Recipe Video: Sol Kadhi

Of the few Marathi-Goan dishes that appeal to a universal audience, is Sol Kadhi. It is typically served with indulgent fried seafood and other spicy coastal delicacies as it is believed that

a.) the astringency of the kokum helps soothe the digestive system after a heavy meal and

b.) coconut milk pairs better with seafood than dairy.

Depending on what part of the coastal belt you are from, you will either make this drink very thin and heavy on garlic or quite thick and sweet from the coconut milk. My family makes a version that is somewhere in between. We love it with hot soft-cooked, short-grain Ambe-mohor rice (rice from the Konkan region that is known for its subtle fragrance akin to that of the mango blossom) and just as much by the glassfuls on a hot summer day.

In this video, I’ve extracted fresh coconut milk, but you can go ahead and use one from a carton or can. Similarly, feel free to use unsweetened kokum syrup (agal) or even sweetened kokum syrup for a quicker version–just make it quite thin and work up the chili, salt and garlic for balance. You could even add a tiny bit of roasted cumin powder for another dimension of flavor.

Sol Kadhi

Ingredients:

  • 2 cups freshly extracted coconut milk from 1 coconut (or 1 can of coconut milk + 1/4 cup water)
  • 8 halves of dried kokum (or 4 tbsp. unsweetened kokum syrup or agal or 2 tbsp. sweetened kokum syrup or sarbat)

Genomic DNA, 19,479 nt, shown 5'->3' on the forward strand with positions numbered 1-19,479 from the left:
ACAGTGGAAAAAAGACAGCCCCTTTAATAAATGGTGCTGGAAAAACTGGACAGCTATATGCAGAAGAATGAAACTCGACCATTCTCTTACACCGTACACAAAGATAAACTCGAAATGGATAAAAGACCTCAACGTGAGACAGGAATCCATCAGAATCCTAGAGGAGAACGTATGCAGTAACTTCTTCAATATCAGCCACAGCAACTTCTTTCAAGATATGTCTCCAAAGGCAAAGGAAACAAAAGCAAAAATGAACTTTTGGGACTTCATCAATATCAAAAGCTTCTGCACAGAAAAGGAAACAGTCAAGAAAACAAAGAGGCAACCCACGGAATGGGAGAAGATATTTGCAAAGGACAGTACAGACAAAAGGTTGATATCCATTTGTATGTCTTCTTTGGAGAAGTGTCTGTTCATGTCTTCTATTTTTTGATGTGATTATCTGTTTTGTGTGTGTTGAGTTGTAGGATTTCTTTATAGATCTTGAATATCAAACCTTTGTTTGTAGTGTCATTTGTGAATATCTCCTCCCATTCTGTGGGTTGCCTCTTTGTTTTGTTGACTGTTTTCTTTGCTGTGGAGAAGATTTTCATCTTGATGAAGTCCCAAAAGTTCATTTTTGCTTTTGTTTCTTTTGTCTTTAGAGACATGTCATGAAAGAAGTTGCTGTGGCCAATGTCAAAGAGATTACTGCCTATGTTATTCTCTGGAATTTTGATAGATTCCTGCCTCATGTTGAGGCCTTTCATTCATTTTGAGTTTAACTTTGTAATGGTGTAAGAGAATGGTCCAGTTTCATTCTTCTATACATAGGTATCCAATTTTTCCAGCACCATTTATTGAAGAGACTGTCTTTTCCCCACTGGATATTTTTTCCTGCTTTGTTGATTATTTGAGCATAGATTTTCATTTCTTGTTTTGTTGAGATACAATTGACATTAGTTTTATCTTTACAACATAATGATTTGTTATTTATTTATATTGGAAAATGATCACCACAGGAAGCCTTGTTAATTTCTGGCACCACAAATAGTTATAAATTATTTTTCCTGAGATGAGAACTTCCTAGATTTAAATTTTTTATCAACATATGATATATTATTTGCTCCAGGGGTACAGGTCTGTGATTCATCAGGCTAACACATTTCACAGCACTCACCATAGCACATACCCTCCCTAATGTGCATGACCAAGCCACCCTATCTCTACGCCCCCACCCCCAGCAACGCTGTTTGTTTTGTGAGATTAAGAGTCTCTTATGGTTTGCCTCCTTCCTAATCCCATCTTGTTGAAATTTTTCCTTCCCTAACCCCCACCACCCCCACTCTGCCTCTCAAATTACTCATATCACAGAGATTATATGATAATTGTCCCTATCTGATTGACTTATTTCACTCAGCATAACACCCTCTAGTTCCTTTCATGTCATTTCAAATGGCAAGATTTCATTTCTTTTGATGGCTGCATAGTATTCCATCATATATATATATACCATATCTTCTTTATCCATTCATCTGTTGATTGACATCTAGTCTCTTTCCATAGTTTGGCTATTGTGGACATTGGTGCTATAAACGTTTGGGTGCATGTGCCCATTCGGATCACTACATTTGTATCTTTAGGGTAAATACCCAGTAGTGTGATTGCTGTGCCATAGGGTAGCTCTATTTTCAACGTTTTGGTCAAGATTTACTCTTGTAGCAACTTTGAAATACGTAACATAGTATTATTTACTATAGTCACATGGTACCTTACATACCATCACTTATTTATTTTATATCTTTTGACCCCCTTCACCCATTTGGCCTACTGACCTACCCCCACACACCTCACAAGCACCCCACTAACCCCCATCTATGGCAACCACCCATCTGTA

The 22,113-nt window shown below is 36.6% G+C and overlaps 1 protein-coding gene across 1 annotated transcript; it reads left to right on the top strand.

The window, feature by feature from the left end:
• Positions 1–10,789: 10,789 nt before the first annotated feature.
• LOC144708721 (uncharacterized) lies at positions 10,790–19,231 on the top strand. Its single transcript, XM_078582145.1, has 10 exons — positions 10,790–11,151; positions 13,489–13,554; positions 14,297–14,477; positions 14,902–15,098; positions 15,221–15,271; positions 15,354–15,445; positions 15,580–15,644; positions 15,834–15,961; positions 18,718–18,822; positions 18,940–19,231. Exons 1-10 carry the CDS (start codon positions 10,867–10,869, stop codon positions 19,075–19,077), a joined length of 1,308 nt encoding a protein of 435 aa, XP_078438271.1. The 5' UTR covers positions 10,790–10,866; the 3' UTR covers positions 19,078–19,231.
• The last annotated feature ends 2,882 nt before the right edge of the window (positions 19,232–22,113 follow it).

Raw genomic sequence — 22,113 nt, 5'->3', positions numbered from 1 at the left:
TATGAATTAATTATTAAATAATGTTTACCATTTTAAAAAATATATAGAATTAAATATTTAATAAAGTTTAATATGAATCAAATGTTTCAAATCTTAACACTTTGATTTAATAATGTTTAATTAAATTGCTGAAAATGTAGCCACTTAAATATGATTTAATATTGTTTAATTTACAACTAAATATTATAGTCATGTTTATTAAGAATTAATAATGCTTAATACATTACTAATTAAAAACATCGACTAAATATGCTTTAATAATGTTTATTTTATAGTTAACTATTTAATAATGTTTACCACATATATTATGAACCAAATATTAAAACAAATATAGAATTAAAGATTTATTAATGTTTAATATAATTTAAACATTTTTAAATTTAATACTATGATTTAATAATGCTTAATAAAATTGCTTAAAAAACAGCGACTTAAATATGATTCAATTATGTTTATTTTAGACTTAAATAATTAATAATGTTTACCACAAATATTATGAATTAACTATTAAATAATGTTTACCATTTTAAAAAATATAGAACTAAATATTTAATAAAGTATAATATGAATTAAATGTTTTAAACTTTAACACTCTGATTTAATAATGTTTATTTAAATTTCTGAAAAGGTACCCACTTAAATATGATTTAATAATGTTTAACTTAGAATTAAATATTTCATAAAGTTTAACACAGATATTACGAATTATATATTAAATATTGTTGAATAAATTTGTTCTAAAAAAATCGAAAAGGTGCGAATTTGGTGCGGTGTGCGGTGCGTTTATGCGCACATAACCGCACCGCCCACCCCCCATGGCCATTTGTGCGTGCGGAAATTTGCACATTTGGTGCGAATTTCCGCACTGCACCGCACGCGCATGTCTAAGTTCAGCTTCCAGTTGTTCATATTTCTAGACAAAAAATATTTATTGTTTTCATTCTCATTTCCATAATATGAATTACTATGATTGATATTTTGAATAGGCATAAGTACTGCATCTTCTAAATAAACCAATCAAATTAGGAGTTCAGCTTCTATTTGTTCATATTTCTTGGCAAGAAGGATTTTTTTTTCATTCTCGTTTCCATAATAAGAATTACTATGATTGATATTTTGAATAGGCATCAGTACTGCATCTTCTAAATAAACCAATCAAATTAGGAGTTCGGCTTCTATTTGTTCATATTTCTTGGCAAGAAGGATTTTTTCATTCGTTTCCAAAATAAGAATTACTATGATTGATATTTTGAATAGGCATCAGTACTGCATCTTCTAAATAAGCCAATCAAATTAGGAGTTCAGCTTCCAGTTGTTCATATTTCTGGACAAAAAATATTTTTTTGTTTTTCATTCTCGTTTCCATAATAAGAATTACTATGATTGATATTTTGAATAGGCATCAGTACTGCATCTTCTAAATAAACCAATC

• 3-4 garlic cloves
  • 2 green chilies
  • salt to taste
  • Fresh coriander/cilantro to garnish

Method:

  1. Rehyderate the kokum in 1/2 cup of warm water.
  2. Mash the kokum to extract maximum flavor, strain and add to the coconut milk.
  3. Grind the chilies, garlic and salt together into a paste and add to the coconut milk. Stir. Adjust seasoning and thickness according to your liking.
  4. Serve chilled, with a garnish of fresh coriander/cilantro leaves.

 

Comments (2)

  1. Snehal October 25, 2013 at 9:40 am

    Great video. Loved your pata-varvanta. I add a little sugar when using canned coconut milk since it lacks the sweetness of fresh coconut.

  2. Anjali November 7, 2013 at 11:06 am

    Hi. I am sorry to leave the same comment twice but I don’t know if you receive updates on old posts. I wanted to prepare this recipe: http://www.myjhola.in/2009/06/herb-harvest-and-giving-in.html , but I was a little confused by some of the instructions.

    When you say “3-4 sprigs curry leaves” or “1 sprig of cilantro”, how much do you mean? Is a sprig a stem or a bunch? About how many teaspoons or tablespoons is that?

    I am sorry if this is a silly question, but I am a beginner, so I find exact measurements helpful. Thanks again for your time.

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